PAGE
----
Gluckstein's Richard Halpern on what clients need to know when choosing a med mal lawyer

Leave no stone unturned: firm’s thought leadership, proven results make it a top choice

Gluckstein's Richard Halpern on what clients need to know when choosing a med mal lawyer
Richard Halpern, senior counsel and lawyer at Gluckstein Lawyers.

This article was produced in partnership with Gluckstein Lawyers

Mallory Hendry of Canadian Lawyer sat down with Richard Halpern, senior counsel and lawyer at Gluckstein Lawyers, to discuss what clients should be thinking about when choosing a lawyer.

 

From writing and lecturing, to sharing best practices and hosting seminars, Gluckstein Lawyers strives for perfection as a plaintiff-side medical malpractice firm. Recognizing perfection isn’t an achievable goal, that doesn’t stop the firm from trying — and it’s a force in the field because of it.

“We leave no stone unturned in looking after our clients,” says Richard Halpern, senior counsel and lawyer at Gluckstein. “Our objective is to look carefully at the merits of each case and get our client the absolute best results, and the only way to meet that goal is through meticulous preparation and hard work on behalf of your client.”

It’s no secret that medical malpractice is among the most challenging areas of personal injury practice, with factually complex cases involving highly technical issues. The lawyer must do a forensic assessment of each case, often reviewing thousands of pages of records, and be able to understand and evaluate scientific and medical literature “in order to serve clients properly, interact with experts properly and identify the issues of standard of care and causation properly,” Halpern says.

With few exceptions, one being birth trauma cases, clients usually have some sort of pre-existing underlying medical condition and it’s another challenge to tease out the degree to which the damages are due to that condition versus the degree to which it was exacerbated by poor care. Compounding that difficulty is the fact that there are often multiple wrongdoers in each case, where the act of just one wasn’t enough to cause the bad outcome, but combined to cause the harm. For example, if you ask whether the negligence of Dr. A caused the harm, and don’t also look at the actions of Nurse B, the answer may that Dr. A, on her own, didn’t cause the harm — you needed the act of Dr. A as well as the act of Nurse B.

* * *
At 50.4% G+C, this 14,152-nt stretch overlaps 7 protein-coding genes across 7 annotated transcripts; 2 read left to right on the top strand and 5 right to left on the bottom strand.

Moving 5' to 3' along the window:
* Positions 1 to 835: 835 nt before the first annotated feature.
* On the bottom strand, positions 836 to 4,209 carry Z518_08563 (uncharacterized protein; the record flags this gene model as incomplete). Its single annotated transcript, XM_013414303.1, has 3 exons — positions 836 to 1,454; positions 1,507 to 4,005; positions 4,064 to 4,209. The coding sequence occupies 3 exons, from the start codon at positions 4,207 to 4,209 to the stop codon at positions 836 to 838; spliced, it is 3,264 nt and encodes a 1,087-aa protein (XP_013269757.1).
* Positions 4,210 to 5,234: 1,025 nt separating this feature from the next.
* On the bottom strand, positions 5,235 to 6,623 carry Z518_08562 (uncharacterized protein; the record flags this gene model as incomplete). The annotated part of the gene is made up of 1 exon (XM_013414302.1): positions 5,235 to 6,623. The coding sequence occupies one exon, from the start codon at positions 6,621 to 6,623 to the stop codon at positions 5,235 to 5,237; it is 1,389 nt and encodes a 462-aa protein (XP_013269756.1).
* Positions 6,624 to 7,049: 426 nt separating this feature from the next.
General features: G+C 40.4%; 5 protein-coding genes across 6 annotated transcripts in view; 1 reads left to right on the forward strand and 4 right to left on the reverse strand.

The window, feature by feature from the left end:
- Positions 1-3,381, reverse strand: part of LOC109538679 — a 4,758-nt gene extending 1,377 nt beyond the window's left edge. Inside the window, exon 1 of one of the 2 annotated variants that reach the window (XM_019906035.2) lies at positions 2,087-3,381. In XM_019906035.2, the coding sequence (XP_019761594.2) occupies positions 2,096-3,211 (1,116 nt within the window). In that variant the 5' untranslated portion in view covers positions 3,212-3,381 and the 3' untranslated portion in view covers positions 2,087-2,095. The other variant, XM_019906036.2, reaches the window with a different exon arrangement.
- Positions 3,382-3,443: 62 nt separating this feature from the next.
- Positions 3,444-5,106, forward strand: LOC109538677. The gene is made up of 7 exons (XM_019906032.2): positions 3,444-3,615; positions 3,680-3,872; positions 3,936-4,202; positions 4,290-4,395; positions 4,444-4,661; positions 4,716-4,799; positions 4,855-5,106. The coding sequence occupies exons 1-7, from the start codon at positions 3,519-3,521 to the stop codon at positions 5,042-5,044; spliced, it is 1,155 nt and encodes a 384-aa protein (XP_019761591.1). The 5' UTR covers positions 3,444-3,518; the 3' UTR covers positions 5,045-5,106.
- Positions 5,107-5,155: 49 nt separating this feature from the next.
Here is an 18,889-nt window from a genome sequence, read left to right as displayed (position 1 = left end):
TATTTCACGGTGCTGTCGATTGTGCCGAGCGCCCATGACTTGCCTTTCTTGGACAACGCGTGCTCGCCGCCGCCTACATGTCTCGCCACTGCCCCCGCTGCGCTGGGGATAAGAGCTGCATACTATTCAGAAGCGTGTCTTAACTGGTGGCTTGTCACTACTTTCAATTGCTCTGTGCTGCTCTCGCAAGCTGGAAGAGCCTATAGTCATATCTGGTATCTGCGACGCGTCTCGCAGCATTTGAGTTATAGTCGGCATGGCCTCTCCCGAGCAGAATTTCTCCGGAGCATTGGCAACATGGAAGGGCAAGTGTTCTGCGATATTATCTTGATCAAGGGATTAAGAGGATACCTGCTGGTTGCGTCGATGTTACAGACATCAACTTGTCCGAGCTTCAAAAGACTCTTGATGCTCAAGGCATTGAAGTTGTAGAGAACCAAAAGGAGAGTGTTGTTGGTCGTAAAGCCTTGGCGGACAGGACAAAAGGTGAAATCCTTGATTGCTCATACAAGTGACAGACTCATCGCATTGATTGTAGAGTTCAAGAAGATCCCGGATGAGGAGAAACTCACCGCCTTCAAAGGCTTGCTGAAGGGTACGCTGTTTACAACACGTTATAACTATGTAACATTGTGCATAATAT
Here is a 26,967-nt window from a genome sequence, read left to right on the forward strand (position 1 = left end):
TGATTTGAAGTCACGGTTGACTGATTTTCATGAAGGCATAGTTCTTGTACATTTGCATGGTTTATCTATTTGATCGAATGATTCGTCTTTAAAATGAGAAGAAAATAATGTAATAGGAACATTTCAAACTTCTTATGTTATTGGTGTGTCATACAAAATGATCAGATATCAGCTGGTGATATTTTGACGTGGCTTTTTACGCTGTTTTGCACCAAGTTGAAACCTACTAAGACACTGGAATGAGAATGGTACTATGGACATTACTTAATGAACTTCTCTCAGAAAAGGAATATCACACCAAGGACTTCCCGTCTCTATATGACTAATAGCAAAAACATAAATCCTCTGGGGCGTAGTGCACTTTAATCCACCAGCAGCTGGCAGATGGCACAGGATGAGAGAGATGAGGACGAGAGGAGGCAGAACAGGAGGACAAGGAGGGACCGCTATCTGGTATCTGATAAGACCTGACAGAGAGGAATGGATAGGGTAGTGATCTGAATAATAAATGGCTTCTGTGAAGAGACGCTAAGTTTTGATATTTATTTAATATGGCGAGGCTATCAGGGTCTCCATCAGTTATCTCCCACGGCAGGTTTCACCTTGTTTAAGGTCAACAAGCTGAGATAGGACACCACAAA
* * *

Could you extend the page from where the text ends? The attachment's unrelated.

“This makes the causation analysis and the legal causation question you have to ask in these cases very difficult,” Halpern says. “I’ve written extensively on the fact that juries and judges have a great deal of difficulty formulating the question of causation when multiple wrongdoers are involved in medical care, and that complexity distinguishes it from other tort cases that might be simpler to analyze.”

Because of its complicated nature, when choosing a lawyer to handle a medical malpractice claim, the public needs to understand that not all firms are created equal. Just as you would go to an orthopaedic surgeon over a general practitioner to fix your broken leg, youre not going to go to a real estate lawyer to handle your medical malpractice case — but its even more nuanced than that, Halpern notes. Many firms claim to do medical malpractice, and likely handle some cases, but not every lawyer has the same skill level. Part of the challenge for clients is figuring out what questions will help tease out how much experience a lawyer actually has.

Halpern recommends anyone looking for a lawyer begin at the same starting point: pull together all available facts of the case and determine as best they can where the criticism of care lies. With that in mind, when speaking to the lawyer the client should ask themselves if the lawyer appears to understand the issues they raise — if the lawyer has solid experience, they should have a solid initial grasp of the situation. Next, listen for feedback. Does the lawyer ask good questions? Do they accurately summarize the relevant facts?